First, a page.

• To reduce the risk of passing on infection, you should not travel on an aircraft if you are unwell. Exit screening may be implemented and you may be denied boarding if you have symptoms of COVID-19.
  • You should continue to take good hygiene measures (see below) and use the designated toilet for your area of the aircraft, washing your hands before you leave the toilet.
  • Avoid moving from your seat unnecessarily but do continue to exercise your legs (flex and extend the ankles) as much as possible to encourage blood flow from the lower legs.
  • If you are unwell on the flight, please stay in your seat and follow any instructions provided during the flight, contacting the air crew as soon as possible.

General advice for preventing the spread of respiratory viruses

  • Wash your hands often with soap and running water for at least 20 seconds. Use an alcohol-based hand sanitiser that contains at least 60% alcohol if soap and water are not available. This is particularly important after taking public transport or being in a public space.
  • Avoid touching your eyes, nose, and mouth with unwashed hands.
  • Avoid close contact with people who are sick.
  • If you feel unwell, stay at home, do not travel or attend work/school.
  • Cover your cough or sneeze with a tissue, then throw the tissue in a bin and wash hands with soap and water.
  • Clean and disinfect frequently touched objects and surfaces in the home and work environment.
  • If you are unwell with any of the following: a high temperature, new continuous cough or a loss of, or change in, your normal sense of taste or smell (anosmia), you should self-isolate and arrange to have a test, (seek local guidance if you are overseas).

Advice if you have contact with a COVID-19 case while abroad

If you have been in contact with a known COVID-19 case, follow relevant public health advice (if available), and speak to your healthcare provider or travel insurance company as soon as possible for further guidance. If you are required to quarantine or self-isolate by local authorities, you should expect to do so in the country you are in.

Advice if you become unwell abroad

If you develop symptoms of new continuous cough, high temperature or a loss of, or change in, your normal sense of taste or smell (anosmia) while abroad or during travel, you should immediately:

  • Stay indoors and avoid contact with other people, as you would with the flu.
  • Call your health provider and/or insurance company to discuss what you should do. Remember that if you have been in a malaria affected area in the last year, it is important to exclude malaria as a cause of high temperature (blood test required).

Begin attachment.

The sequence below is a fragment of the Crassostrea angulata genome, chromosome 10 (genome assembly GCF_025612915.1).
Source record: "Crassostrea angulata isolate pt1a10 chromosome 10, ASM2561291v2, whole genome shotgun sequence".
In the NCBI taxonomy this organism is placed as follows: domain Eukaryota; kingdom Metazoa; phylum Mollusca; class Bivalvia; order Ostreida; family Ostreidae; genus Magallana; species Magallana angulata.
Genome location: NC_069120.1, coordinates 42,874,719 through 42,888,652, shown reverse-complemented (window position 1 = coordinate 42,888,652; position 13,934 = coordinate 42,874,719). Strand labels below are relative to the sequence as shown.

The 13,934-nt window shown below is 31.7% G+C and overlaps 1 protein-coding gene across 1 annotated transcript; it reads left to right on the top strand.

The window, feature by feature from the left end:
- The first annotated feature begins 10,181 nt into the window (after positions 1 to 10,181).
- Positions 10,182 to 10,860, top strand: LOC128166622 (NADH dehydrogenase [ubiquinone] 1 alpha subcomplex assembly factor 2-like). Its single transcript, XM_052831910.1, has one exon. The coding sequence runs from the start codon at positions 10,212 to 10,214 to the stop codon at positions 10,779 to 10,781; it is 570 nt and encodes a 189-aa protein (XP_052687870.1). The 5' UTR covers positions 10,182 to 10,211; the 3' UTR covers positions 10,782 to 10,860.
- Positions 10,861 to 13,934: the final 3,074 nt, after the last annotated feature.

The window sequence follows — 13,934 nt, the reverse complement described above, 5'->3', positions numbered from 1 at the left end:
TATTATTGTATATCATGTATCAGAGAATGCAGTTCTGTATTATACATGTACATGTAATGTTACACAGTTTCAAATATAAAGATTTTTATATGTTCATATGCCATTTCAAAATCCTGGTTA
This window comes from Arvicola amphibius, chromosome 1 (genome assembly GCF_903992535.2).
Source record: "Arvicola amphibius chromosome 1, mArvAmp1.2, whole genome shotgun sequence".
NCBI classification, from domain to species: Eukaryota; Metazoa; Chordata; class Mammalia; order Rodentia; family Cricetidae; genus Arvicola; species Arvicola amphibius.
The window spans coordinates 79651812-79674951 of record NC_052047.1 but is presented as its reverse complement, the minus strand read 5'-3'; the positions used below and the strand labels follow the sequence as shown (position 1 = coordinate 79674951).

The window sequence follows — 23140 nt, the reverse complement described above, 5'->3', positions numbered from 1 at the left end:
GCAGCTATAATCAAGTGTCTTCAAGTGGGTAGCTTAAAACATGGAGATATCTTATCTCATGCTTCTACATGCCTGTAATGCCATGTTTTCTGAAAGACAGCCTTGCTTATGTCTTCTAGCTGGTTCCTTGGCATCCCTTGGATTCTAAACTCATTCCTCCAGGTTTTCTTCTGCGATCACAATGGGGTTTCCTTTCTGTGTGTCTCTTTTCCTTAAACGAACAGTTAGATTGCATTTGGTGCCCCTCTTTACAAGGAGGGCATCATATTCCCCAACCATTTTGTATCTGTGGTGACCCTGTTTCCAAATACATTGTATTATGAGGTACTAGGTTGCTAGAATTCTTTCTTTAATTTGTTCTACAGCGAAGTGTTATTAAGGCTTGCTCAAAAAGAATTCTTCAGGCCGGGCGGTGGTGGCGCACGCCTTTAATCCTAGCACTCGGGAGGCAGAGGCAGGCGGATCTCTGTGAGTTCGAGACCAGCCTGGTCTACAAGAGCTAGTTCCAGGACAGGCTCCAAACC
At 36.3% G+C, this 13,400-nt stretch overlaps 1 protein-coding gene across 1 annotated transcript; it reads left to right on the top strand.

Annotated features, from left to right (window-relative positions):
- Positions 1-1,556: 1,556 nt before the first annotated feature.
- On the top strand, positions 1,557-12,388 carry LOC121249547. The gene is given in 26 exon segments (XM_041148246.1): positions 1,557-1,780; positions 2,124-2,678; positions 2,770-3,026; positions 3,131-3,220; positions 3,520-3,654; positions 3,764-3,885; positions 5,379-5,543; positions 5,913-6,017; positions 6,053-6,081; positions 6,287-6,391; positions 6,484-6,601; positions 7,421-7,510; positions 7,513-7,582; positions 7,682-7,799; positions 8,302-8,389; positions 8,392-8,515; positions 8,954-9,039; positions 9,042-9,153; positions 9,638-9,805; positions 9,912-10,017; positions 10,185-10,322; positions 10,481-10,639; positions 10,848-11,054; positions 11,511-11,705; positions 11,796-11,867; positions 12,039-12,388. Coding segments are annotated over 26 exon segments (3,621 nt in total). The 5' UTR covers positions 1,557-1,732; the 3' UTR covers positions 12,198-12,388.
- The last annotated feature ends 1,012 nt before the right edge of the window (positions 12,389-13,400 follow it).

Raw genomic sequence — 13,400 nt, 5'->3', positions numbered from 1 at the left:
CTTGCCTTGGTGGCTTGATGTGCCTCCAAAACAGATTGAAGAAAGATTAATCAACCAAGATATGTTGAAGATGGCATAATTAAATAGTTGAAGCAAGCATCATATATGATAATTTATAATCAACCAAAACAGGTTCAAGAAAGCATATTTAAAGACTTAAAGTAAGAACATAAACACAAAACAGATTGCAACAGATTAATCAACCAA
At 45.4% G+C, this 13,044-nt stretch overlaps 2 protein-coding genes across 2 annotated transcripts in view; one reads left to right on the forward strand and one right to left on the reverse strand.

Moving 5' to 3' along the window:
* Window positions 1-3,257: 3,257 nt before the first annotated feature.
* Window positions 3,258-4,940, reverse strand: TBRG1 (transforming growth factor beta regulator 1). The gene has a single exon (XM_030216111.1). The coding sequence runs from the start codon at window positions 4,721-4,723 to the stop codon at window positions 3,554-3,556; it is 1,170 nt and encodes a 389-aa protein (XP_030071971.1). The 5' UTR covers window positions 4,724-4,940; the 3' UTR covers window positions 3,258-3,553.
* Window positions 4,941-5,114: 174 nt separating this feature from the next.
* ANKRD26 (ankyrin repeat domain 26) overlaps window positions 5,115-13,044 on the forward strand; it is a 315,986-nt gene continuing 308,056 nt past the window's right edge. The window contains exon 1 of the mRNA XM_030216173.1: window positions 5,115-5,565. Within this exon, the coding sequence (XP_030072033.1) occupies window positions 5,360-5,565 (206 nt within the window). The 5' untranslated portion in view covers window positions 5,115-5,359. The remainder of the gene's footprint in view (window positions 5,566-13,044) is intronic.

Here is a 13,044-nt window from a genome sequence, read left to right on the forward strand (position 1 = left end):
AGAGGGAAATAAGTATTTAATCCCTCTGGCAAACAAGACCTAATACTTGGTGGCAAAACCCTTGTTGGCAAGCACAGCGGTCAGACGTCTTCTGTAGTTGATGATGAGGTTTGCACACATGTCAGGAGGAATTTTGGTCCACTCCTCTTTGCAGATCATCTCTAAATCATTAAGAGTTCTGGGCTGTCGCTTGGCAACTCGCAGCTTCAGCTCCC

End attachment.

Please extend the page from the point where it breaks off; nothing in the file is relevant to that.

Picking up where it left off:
• Follow local public health guidance if available.
  • If you become unwell at an airport, bus or train station before or during a long trip, seek medical advice and do not start or continue your journey.
  • If you test positive for COVID-19 while abroad you will need to follow local public health advice regarding self-isolation. You should expect to self-isolate in the country you are in, so you may need to stay longer than planned. Current Public Health England guidance states you should complete a 10 day self-isolation (from when your symptoms started). If you still have a high temperature after 10 days, you should continue to self-isolate and seek medical advice. Plan ahead for any possible delays to your return home.
  • Once you have fully recovered, check with your health provider if you are fit to travel, before any onward travel.

Advice after travel

From 8 June 2020, new quarantine rules were applied to those entering or returning to the UK. All travellers need to provide their journey and contact details to border health authorities.

Self-isolation will be required for 14 days except in limited situations. Travellers do not have to self-isolate if arriving from a country or territory on the ‘travel corridor’ list.

Those who develop COVID-19 symptoms must self-isolate and arrange to have a test.

Advice for health professionals

During the current COVID-19 pandemic, many individuals may present with a fever. In the returned traveller, some will have other infections including Plasmodium falciparum malaria, which can be fatal if not diagnosed and treated. All individuals being assessed for possible COVID-19 must be asked if they have travelled abroad in the last six months. If they visited a country where malaria occurs, they must have a blood test result for malaria on the same day [10].